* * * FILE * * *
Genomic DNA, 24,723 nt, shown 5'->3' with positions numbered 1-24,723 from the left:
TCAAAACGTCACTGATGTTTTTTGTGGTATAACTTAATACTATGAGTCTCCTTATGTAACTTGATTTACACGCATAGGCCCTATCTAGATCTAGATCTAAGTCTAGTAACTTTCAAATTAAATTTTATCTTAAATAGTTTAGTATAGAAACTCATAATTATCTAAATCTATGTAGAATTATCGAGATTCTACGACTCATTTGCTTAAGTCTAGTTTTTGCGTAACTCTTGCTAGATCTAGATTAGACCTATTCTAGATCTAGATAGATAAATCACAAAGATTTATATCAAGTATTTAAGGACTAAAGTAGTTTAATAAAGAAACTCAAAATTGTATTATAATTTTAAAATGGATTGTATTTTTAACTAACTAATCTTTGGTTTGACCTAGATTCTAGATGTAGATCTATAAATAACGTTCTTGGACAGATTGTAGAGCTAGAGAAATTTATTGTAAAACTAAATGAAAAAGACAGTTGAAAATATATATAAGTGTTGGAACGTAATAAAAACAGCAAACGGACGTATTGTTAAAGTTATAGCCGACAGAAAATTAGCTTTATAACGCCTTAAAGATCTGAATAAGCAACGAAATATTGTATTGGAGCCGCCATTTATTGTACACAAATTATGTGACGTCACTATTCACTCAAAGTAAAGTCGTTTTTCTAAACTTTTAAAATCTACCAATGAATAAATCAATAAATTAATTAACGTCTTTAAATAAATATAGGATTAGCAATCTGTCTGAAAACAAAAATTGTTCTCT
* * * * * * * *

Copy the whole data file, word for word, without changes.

Genomic DNA, 24,723 nt, shown 5'->3' with positions numbered 1-24,723 from the left:
TCAAAACGTCACTGATGTTTTTTGTGGTATAACTTAATACTATGAGTCTCCTTATGTAACTTGATTTACACGCATAGGCCCTATCTAGATCTAGATCTAAGTCTAGTAACTTTCAAATTAAATTTTATCTTAAATAGTTTAGTATAGAAACTCATAATTATCTAAATCTATGTAGAATTATCGAGATTCTACGACTCATTTGCTTAAGTCTAGTTTTTGCGTAACTCTTGCTAGATCTAGATTAGACCTATTCTAGATCTAGATAGATAAATCACAAAGATTTATATCAAGTATTTAAGGACTAAAGTAGTTTAATAAAGAAACTCAAAATTGTATTATAATTTTAAAATGGATTGTATTTTTAACTAACTAATCTTTGGTTTGACCTAGATTCTAGATGTAGATCTATAAATAACGTTCTTGGACAGATTGTAGAGCTAGAGAAATTTATTGTAAAACTAAATGAAAAAGACAGTTGAAAATATATATAAGTGTTGGAACGTAATAAAAACAGCAAACGGACGTATTGTTAAAGTTATAGCCGACAGAAAATTAGCTTTATAACGCCTTAAAGATCTGAATAAGCAACGAAATATTGTATTGGAGCCGCCATTTATTGTACACAAATTATGTGACGTCACTATTCACTCAAAGTAAAGTCGTTTTTCTAAACTTTTAAAATCTACCAATGAATAAATCAATAAATTAATTAACGTCTTTAAATAAATATAGGATTAGCAATCTGTCTGAAAACAAAAATTGTTCTCT